Ironically, it was the invention of thermonuclear weapons that gave impetus to the first real arms control agreement, the Treaty on the Limited Ban on Testing. Public concern about the already acute consequences of the tests has intensified with the spectacular tests of these much more destructive weapons, especially the American Bravo series. Public protests and pressure to end testing intensified, but it took eight years, some very difficult negotiations, and the joint efforts of two US presidents, before a Soviet proposal for a stand-alone ban on testing, first introduced in 1955, became the pioneering 1963 treaty, which banned all tests in the atmosphere. oceans and space. Ironically, the Gorbachev phenomenon had two opposite effects on arms control. New Soviet attitudes and proposals facilitate arms control, but they also reduce the public sense of urgency of strategic weapons. Gorbachev has moved west, but audit and trust issues are a little easier to manage in the current climate. The Soviet Union has become more open, so that even Western delegations can visit and photograph up close places that the Americans had only photographed in space miles away. The Second World War, which claimed between 40 and 50 million lives, was by far the bloodiest conflict in human history. The end of the peaceful phase of the war marked the nuclear era when the United States dropped atomic bombs on the Japanese cities of Hiroshima and Nagasaki in 1945. Two of the victorious countries, the United States and the Soviet Union, quickly began to develop large nuclear weapons arsenals. The possibility of mutual destruction of each country by the other in the context of an intercontinental exchange of nuclear missiles has led them to increasingly serious negotiations to limit first the tests, then the use and finally the possession of these weapons. A forerunner, the International Atomic Energy Agency (IAEA) was established in 1957 as an autonomous intergovernmental body, under the auspices of the United Nations, to promote the peaceful use of nuclear technology and to prevent the use of nuclear technology for military purposes; In 1959, the Antarctic Treaty, signed by 12 countries, including the United States and the Soviet Union, internationalized and demilitarized Antarctica and paved the way for future arms control agreements between the Soviet Union and the United States.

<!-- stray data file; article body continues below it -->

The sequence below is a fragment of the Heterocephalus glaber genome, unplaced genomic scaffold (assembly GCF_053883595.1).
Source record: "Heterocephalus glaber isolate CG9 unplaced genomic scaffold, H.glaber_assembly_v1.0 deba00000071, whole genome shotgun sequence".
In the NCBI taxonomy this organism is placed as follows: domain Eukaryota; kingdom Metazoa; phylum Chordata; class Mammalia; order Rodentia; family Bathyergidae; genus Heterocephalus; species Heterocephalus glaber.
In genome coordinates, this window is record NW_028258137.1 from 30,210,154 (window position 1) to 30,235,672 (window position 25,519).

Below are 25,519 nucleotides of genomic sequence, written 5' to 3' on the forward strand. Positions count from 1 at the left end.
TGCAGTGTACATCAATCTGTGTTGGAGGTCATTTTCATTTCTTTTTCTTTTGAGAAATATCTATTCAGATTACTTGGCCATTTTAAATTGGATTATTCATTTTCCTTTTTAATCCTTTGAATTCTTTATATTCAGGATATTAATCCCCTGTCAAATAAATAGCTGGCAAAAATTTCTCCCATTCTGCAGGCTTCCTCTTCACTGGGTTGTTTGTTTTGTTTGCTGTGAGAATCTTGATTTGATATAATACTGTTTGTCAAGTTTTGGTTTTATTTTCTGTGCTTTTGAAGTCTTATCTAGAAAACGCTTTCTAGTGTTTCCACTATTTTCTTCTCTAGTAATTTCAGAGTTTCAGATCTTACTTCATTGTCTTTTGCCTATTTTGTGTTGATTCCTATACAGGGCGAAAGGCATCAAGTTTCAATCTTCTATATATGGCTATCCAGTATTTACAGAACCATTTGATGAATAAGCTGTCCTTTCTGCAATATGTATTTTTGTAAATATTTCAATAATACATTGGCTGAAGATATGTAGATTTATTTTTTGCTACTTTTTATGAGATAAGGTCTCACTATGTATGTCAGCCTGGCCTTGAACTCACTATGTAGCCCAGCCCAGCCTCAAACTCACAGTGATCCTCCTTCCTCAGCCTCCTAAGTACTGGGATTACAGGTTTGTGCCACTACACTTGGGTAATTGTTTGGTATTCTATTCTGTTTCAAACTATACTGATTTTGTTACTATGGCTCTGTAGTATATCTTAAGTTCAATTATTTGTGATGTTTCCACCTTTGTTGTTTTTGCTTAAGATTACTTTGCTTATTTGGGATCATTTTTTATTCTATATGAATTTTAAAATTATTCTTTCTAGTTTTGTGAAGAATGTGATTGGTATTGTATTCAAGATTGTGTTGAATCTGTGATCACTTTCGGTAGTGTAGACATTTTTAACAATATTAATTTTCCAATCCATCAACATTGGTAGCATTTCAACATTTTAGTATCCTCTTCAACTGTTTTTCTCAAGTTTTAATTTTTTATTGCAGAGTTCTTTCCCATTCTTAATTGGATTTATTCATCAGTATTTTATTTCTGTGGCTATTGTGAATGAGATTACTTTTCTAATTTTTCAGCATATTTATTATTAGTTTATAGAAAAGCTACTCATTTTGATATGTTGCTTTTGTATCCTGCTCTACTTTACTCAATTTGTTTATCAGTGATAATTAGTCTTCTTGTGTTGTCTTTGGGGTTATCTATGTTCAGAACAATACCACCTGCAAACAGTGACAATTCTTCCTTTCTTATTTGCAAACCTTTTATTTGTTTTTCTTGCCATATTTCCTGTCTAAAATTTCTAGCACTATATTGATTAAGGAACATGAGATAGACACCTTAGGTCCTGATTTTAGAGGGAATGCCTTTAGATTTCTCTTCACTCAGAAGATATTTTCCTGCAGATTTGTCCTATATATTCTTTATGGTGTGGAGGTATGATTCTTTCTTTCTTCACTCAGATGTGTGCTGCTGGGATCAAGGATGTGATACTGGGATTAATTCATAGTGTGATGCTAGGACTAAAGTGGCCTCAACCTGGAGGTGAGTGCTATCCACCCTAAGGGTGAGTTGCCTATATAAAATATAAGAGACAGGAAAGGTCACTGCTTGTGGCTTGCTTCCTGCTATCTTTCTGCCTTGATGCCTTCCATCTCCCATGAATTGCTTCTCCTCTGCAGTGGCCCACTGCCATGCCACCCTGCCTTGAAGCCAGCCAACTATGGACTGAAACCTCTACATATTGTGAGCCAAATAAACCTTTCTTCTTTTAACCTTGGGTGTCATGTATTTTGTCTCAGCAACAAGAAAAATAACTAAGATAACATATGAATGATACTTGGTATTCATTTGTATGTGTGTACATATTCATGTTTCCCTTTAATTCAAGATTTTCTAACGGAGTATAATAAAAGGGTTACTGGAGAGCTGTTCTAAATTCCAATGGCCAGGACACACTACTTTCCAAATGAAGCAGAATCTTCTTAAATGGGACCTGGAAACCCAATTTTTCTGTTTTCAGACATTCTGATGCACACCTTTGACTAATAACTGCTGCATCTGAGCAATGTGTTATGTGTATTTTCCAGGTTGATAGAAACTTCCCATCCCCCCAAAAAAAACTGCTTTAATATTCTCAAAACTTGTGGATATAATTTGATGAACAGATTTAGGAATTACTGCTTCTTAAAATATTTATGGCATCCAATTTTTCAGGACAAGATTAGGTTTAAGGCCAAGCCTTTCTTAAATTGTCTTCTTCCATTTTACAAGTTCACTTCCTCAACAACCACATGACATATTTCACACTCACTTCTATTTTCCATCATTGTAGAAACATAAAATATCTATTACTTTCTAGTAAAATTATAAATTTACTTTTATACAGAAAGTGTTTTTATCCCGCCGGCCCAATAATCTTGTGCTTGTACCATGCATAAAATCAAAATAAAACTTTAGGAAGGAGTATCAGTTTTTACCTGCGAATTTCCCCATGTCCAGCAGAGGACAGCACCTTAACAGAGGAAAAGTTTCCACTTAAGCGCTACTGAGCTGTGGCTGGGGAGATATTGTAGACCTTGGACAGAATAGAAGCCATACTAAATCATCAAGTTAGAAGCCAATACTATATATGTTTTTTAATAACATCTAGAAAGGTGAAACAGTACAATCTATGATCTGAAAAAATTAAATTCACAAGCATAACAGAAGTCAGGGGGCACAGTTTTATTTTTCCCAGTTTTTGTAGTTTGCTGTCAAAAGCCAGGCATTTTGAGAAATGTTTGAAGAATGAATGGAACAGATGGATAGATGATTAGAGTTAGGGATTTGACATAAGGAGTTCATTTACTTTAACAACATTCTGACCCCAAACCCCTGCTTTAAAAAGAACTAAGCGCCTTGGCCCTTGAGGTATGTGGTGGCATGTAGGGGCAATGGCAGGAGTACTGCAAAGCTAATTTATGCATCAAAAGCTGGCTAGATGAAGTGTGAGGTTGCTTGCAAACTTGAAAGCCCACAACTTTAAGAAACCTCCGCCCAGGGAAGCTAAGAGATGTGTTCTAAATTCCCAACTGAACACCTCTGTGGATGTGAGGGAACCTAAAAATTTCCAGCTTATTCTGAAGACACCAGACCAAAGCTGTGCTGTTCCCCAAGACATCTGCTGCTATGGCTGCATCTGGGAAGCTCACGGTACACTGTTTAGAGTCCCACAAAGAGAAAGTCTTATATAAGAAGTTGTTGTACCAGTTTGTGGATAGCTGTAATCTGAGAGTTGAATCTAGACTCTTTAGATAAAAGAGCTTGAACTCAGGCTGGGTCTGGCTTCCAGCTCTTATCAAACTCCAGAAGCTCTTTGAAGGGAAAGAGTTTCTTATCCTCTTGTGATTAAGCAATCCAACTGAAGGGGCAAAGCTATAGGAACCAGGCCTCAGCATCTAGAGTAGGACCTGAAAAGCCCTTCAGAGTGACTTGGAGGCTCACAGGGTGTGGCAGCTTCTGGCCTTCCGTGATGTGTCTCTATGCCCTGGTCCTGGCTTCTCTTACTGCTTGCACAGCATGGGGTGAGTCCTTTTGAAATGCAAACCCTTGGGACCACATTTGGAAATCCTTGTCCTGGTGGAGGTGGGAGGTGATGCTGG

Many Cold War arms control agreements have focused on mutual deterrence, a strategy in which the threat of retaliation would effectively eliminate a first attack. On April 8, 2010, the United States and Russia signed New START, a legally binding and verifiable agreement that limits each side to 1,550 strategic nuclear warheads, which are used on 700 strategic launchers (ICBMs, SLBMs and heavy bombers), and limits the launchers used and unused to 800. The warhead limit responsible for the contract is 30 percent below the SORT 2200 limit and the limit for delivery vehicles is 50 percent lower than the 1,600 permits in START I. The contract has a verification system that combines elements of START I with new elements adapted to New START. Treaty measures include field inspections and exhibitions, data exchange and notifications of strategic offensive weapons and facilities under the treaty, as well as provisions to facilitate the use of national technical means of contract monitoring. The treaty also provides for the continuous exchange of telemetry data (missile test data for up to five tests per year) and does not usefully limit missile defence or conventional long-range attacks. The U.S. Senate approved New START on December 22, 2010. The approval procedure of the Russian Parliament (passage of both the Duma and the Council of the Federation) was completed on 26 January 2011. The contract came into effect on February 5, 2011 and expires in 2021, although both parties may agree to extend the contract for up to five years.